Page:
December 19, 2020

The Lessons We’ve Learned About Policing and COVID 


Dear PERF members, 

As we approach the final days of 2020, a year that has been unprecedented and incredibly challenging,  I’d like to say a few heartfelt words of thanks to all of you in the policing profession. You have done so much to lessen the damage and keep the daily work of policing on track.

2021 promises to be a much better year, if we can get through the next few months. Vaccines are already being distributed, much sooner than predicted, and many are hoping that the pandemic will start to recede in the spring and summer months.

Right now, I want to thank you for what you’ve already done. You’ve worked hard, and you’ve “worked smart.” 

Back in March, PERF started producing Daily COVID-19 Reports, and as I look back at the very first reports, I’m struck by how successful police leaders have been at (1) quickly comprehending the nature and severity of the crisis, and (2) launching countermeasures with lightning speed.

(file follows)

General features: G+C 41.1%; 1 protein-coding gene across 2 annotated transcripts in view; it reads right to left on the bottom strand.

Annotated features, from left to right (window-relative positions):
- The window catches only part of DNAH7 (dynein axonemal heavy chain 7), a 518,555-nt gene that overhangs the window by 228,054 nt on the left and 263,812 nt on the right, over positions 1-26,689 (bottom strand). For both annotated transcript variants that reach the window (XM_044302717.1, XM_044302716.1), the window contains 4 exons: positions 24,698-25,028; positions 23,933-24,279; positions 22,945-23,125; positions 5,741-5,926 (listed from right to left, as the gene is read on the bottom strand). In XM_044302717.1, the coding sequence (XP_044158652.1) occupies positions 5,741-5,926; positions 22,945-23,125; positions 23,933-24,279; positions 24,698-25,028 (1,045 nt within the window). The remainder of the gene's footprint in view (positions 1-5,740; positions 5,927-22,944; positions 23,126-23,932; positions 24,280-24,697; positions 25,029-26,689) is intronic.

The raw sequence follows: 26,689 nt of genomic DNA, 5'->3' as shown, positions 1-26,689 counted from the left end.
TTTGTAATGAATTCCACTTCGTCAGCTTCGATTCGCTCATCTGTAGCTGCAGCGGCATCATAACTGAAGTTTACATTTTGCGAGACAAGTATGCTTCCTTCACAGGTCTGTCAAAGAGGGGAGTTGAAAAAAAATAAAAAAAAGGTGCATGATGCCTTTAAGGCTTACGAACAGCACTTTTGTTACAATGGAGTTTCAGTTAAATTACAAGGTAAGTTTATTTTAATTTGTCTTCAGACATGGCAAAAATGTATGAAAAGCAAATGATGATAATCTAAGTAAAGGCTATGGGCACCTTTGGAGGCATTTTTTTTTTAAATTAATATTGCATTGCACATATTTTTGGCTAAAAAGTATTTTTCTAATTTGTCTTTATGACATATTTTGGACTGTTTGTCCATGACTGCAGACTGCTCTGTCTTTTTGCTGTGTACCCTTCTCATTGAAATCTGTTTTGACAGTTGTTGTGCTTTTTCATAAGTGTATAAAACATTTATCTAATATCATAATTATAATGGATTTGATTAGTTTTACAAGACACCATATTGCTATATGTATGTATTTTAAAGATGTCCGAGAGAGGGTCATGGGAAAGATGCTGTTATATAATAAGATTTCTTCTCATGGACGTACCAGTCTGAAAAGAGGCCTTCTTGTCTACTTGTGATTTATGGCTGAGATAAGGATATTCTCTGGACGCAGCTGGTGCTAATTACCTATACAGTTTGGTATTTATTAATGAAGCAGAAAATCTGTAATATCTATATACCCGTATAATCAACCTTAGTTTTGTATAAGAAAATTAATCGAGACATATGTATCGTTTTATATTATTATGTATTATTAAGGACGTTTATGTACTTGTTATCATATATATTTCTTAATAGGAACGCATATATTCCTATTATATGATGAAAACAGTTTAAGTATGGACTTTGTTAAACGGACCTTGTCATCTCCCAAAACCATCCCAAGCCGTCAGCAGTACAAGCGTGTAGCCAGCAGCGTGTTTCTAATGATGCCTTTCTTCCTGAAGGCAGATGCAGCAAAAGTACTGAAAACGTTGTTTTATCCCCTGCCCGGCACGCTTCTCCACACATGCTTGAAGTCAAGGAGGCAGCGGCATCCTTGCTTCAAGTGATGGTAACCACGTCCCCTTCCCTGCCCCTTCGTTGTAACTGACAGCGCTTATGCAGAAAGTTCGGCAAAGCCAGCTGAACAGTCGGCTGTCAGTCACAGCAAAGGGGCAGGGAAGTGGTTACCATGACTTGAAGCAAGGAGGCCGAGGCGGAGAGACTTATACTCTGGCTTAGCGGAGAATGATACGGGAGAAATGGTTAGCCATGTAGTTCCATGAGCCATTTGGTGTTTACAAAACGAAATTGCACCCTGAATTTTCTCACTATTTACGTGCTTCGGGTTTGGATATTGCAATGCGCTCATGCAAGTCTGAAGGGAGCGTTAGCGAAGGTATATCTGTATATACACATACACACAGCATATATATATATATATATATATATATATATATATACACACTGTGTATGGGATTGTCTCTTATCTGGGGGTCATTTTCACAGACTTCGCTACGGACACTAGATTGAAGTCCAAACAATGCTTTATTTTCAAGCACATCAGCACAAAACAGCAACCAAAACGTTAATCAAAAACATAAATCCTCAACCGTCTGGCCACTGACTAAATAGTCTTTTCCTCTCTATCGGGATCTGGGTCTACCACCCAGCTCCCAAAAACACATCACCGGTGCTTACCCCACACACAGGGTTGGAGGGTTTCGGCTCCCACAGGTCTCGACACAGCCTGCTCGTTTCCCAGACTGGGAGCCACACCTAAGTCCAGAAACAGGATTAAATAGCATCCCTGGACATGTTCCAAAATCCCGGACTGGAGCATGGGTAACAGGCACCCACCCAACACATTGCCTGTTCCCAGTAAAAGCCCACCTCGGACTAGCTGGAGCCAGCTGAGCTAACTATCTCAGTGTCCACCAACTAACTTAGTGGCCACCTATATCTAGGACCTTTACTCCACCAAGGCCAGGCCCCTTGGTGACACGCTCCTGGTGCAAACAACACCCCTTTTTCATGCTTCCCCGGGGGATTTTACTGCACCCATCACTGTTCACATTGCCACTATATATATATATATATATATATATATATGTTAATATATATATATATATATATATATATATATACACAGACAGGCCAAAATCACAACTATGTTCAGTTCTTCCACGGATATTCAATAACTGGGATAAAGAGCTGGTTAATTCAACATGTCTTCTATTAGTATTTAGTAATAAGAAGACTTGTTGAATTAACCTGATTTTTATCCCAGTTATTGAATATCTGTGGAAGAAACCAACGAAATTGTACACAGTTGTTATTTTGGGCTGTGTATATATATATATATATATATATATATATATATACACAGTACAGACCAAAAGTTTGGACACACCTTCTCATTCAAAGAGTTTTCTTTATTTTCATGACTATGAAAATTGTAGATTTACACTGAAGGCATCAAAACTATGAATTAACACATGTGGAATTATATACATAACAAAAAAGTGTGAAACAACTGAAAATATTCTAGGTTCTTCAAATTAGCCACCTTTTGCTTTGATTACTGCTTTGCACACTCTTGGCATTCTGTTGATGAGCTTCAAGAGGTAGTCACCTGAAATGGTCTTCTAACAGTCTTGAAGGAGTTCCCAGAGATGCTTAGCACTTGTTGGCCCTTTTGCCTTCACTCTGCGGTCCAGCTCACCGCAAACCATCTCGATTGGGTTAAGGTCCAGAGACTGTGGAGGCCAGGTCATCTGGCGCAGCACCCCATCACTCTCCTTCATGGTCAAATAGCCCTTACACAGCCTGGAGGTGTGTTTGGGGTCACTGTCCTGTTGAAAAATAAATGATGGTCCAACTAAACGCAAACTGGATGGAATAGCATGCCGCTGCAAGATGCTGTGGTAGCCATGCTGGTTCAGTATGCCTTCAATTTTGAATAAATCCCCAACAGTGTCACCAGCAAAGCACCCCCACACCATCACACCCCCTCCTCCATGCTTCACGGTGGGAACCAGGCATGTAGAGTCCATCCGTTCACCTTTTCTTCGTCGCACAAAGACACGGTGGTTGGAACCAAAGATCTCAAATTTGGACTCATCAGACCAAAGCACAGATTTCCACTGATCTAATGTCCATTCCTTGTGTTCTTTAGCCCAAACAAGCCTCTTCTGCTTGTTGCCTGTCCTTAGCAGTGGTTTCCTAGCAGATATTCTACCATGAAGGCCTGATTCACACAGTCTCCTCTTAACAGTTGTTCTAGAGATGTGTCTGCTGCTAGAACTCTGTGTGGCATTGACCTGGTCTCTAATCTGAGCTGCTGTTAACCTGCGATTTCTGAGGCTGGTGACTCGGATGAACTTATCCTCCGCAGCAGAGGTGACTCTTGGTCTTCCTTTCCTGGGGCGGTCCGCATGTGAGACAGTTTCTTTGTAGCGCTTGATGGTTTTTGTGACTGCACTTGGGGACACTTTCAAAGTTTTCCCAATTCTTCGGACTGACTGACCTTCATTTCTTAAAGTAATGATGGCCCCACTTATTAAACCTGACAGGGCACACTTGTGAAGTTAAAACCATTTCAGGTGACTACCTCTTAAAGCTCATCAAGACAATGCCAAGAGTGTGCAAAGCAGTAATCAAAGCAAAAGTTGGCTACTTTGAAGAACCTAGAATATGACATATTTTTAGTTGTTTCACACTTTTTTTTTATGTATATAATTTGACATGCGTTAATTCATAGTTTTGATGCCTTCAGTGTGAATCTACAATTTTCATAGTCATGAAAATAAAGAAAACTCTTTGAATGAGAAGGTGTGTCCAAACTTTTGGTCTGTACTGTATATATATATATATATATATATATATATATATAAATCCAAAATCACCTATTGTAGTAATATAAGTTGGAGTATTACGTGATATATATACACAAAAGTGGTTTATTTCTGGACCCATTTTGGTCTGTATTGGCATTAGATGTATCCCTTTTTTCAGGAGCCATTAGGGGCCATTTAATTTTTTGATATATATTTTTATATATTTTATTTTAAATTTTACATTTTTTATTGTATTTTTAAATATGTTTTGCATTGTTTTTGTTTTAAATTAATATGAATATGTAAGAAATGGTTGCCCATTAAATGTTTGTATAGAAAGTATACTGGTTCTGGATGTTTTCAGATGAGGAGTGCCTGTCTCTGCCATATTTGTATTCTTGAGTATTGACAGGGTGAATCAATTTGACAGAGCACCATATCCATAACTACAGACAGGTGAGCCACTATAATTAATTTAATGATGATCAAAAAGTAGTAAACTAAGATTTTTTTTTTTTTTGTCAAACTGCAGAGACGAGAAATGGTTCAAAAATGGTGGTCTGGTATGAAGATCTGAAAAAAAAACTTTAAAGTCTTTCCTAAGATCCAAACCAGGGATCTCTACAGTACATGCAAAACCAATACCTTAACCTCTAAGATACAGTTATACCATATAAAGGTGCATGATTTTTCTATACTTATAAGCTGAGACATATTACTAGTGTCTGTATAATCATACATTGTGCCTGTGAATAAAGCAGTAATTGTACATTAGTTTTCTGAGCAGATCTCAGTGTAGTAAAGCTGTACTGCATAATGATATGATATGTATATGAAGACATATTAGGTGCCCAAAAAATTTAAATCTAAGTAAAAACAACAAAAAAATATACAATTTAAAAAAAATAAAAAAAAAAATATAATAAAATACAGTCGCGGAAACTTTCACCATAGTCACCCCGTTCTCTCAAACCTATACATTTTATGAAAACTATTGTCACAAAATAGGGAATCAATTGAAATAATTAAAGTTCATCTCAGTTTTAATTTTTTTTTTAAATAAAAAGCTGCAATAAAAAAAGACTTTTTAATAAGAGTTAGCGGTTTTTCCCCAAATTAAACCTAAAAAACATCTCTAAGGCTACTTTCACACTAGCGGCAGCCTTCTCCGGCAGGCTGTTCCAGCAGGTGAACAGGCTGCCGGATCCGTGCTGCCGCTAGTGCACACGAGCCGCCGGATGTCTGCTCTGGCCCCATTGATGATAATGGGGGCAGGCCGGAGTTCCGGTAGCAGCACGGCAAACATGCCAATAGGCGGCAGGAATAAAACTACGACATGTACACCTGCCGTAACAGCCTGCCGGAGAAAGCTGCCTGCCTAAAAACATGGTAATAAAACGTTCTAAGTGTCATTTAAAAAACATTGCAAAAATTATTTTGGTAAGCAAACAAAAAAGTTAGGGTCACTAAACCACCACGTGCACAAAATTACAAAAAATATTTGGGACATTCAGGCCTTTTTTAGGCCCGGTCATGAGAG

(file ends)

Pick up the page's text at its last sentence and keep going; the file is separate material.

It’s easy to lose sight of the fact that to a huge extent, you’ve been successful. One of the first things you realized was that COVID could quickly cause mayhem in staffing your agency, if large numbers of officers became infected or were exposed to an infected person, requiring quarantining for two weeks.

So you moved quickly to prevent that from happening. You changed shift schedules, created separate cohorts of officers to ensure that officers would never come into contact with most of their colleagues, moved roll calls outdoors or held them virtually, closed station houses, shifted to online crime reporting, scrambled to buy laptops computers so personnel could work from home, and made many other changes.

And all of those measures, taken together, have worked. I’m not aware of any situations where police departments were unable to maintain basic operations because a majority of officers had to quarantine at the same time.